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When Dylan Met Bankie

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3:30 p.m. May 12---
Bankie Banx has one of the most distinct voices in reggae music. He has lived on the small island of Anguilla most of his life. The pristine country of Anguilla (pop. 12,000) is in the British West Indies and I figured calypso or soca rhythms might shade Banx's music.
During a recent visit I wandered around his home studio in a treehouse he built out of driftwood, 15 traditional Anguillan racing boats and discarded instruments. A trombone was embedded into a tiki bar. The treehouse is part of Banx's four-acre Dune Preserve. Banx, 53, kept referencing a Tom Waits complilation CD that was near a console. Indeed, Banx's raspy junkyard vocals are reimiscent of Waits and they grapevine into in a reggae-folk landscape to create a very unique sound.
Bob Dylan certainly heard this in late 1982 when he dropped into Anguilla on his 70-foot schooner, the Water Pearl. He met Banx. Bankie was all hydrogen and sulfur, in BobSpeak. And you thought Jimmy Buffett was the only American singer-songwriter sailing the Caribbean............

"The Water Pearl was made in (the tiny island of) Bequia," Banx said as we sat at his tree house tiki bar overlooking the Caribbean Sea. "He had a Caribbean crew. He sailed to Anguilla. He picked up my cassette with some conch shells at a gift shop. He sent his captain to look me up. I guess they played the tape on the boat."
Banx was selling sweet juices and music at his driftwood head shop in the Valley of Anguilla when a bald headed guy in a rental car drove up. It was Dylan's captain, Christopher Bowman, a California ship builder who constructed The Water Pearl as well as the 40-foot cutter Just Now.
"He told me he was the captain of Bob Dylan's yacht in the harbor," Banx said. "He asked me to come aboard and bring a few guitars. I went aboard and met Dylan. We started playing and he was very much interested in (Banx's 1977 gospel-tinged reggae ballad) 'Prince of Darkness.' He wanted me to write out the lyrics and chord progression.
"We went for a swim, we went snorkeling, had lunch. In the evening I invited him to my home studio. I had a Tascam (recorder) n my basement. I was always ready to go. He stepped in and started to play my organ. He said, 'Bankie, I like the sound of this thing ('Prince of Darkness') can you record that?' I said, 'Bob, I've already done that.' Then he asked for a reggae bass line. Then a reggae rhythm guitar. Then he wanted some girls to sing backup vocals. I went and got two girls. One of them [Amelia Vanterpool-Kubisch] is now Director of Tourism for Anguilla. He never put his voice on the tape. He just played keyboards and gave us the harmonies."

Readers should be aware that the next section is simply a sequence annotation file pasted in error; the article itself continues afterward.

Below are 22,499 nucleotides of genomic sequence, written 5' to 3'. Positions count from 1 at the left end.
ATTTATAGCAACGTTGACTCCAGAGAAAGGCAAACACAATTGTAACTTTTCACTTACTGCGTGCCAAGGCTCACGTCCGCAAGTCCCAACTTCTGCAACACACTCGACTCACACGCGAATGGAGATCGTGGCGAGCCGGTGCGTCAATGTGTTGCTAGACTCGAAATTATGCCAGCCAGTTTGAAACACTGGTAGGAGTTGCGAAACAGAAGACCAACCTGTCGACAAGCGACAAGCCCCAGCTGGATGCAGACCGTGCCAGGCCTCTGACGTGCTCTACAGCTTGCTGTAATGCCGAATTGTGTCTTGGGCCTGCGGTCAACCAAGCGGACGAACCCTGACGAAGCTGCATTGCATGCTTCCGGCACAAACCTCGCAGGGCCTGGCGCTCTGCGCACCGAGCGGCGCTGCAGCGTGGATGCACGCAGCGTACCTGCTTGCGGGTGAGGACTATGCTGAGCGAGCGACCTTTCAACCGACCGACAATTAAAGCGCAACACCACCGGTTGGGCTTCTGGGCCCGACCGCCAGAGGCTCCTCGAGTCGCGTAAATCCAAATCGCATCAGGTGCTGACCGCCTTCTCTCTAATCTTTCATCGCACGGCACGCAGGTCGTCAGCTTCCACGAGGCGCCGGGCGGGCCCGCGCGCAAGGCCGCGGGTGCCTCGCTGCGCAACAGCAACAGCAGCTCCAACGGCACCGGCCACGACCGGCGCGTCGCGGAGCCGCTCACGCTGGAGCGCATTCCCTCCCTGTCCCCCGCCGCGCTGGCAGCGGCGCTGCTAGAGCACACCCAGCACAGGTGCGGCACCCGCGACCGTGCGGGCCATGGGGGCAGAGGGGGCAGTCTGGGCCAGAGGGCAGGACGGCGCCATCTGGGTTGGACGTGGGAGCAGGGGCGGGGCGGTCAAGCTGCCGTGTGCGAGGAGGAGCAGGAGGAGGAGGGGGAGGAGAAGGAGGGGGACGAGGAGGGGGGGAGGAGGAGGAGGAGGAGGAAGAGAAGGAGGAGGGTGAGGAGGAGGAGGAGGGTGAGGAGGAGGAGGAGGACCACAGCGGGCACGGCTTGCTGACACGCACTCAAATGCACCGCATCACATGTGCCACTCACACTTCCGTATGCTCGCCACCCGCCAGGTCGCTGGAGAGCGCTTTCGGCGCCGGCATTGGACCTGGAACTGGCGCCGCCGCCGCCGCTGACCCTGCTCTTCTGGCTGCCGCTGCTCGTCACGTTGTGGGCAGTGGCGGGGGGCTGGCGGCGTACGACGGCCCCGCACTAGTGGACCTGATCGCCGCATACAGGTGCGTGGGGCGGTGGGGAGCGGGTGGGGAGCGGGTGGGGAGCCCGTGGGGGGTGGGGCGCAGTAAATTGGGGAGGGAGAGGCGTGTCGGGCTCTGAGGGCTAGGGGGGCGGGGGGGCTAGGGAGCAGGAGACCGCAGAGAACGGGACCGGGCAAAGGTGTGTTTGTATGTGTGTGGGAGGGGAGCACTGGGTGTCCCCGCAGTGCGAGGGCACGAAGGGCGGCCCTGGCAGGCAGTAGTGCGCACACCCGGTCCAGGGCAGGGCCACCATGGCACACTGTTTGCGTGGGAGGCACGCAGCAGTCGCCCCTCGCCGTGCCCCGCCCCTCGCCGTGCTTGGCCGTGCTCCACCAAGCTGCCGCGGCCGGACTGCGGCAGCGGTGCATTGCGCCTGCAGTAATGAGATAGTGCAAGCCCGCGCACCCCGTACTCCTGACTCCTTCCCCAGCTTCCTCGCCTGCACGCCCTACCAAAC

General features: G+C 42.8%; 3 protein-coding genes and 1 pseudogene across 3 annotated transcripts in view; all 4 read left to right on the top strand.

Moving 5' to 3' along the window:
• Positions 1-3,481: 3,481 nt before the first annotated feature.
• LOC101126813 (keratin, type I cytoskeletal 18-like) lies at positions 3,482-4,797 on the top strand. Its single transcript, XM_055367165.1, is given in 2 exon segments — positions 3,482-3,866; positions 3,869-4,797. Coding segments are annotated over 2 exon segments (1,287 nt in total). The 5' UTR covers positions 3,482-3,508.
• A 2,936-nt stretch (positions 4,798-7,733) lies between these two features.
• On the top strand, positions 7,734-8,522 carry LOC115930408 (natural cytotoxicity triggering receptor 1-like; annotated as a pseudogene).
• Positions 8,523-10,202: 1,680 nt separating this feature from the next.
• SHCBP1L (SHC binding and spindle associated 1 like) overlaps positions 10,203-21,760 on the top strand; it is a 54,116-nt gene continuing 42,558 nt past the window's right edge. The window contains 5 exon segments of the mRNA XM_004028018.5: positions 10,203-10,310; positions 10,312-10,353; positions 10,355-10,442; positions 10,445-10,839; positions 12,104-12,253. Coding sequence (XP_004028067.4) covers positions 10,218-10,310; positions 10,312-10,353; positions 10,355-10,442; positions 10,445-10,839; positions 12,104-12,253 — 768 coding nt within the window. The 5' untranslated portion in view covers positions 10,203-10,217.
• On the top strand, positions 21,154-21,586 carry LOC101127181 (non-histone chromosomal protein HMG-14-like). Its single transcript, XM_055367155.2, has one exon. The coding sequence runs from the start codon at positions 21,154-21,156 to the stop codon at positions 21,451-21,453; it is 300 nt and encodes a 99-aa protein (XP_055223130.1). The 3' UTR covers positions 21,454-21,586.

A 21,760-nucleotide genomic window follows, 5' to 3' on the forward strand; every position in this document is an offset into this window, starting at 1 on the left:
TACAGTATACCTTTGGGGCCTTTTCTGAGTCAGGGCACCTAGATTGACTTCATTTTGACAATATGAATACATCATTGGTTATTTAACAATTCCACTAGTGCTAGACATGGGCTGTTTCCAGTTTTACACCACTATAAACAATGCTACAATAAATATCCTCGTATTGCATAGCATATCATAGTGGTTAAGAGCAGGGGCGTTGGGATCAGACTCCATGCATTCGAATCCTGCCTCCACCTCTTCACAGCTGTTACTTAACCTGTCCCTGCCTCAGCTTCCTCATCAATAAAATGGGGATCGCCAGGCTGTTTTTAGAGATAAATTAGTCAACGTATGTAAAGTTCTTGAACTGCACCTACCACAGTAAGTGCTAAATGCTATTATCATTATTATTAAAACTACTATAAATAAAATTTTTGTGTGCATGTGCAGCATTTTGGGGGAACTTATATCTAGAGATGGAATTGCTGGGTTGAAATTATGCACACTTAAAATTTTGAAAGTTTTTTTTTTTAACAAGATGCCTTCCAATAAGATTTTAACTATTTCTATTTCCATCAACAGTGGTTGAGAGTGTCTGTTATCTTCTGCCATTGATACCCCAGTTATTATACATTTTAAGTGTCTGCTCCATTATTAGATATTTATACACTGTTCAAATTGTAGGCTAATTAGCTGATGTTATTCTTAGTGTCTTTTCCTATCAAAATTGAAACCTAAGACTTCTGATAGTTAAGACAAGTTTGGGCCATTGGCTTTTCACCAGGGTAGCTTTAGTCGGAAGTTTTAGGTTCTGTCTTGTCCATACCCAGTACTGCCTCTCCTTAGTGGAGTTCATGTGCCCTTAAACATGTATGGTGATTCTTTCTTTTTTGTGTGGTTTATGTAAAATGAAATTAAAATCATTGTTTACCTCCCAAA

Dylan has since covered "Prince of Darkness" in concert.
"In 1994 I was backstage when he did that MTV (unplugged) concert," said Banx, who lived in New York City at the time. "He said, 'You know, once in a while I cover two reggae songs. One by Jimmy Cliff and your song 'Prince of Darkness' I was totally flattered."
Dylan paid the women for the impromptu session. He also loaned Banx his crew and his 12-person yacht to do a six week tour through the Windward Islands, Dominica, St. Lucia, St. Vincent and Grenada. Dylan was not part of the tour.
The Water Pearl met an untimely demise.
It sank on a reef off of Panama.
I heard of a guy named Lawson Sargeant who has a model boatbuilding shop on Bequia, where the Water Pearl was born. He reportedy made a replica of the Water Pearl for Dylan.
And anyone who knows me would expect Jimmy Buffett coming into play. Bowman, Dylan and the Water Pearl also came upon Buffett in the Caribbean. As Buffett writes in his 1998 book "A Pirate Looks at Fifty" he had been told Dylan and Joan Baez dueted on his tune "A Pirate Looks at Forty" at an anti-nuke rally in California. In 1975 Dylan wrote and recorded the lilting "Mozambique," which sounds like a Buffett song. Buffett wound up having lunch with Dylan. They didn't talk music. They talked boats and Dylan gave him a tour of the Water Pearl. No word if they drank margaritas.

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1 Comment

This post is a hoot. Anyone who reads it will definitely appreciate the idiosyncrasies of Bob.

And since anyone who reads this post is likely a fan, I thought I'd introduce you to my new novel, BLOOD ON THE TRACKS, which I think they'd enjoy.

It's a murder-mystery. But not just any rock superstar is knocking on heaven's door. The murdered rock legend is none other than Bob Dorian, an enigmatic, obtuse, inscrutable, well, you get the picture...

Suspects? Tons of them. The only problem is they're all characters in Bob's songs.

You can get a copy on or go "behind the tracks" at to learn more about the book.

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Dave Hoekstra

Dave Hoekstra has been a Chicago Sun-Times staff writer since 1985. His collection of Sun-Times travel columns, "Ticket To Everywhere," was published in 2000 by Lake Claremont Press. He was lead writer for "Farm Aid: Song for America" (Rodale Press, 2005) which commemorated the 20th anniversary of the Willie Nelson inspired effort.
He won a 1987 Chicago Newspaper Guild Stick O-Type Award for Column Writing. Hoekstra wrote and co-proudced the WTTW-Channel 11 PBS special: "The Staple Singers and the Civil Rights Movement," nominated for a 2001-02 Chicago Emmy for a documentary program/cultural significance.
He lives in Chicago.


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This page contains a single entry by David Hoekstra published on May 12, 2007 3:33 PM.

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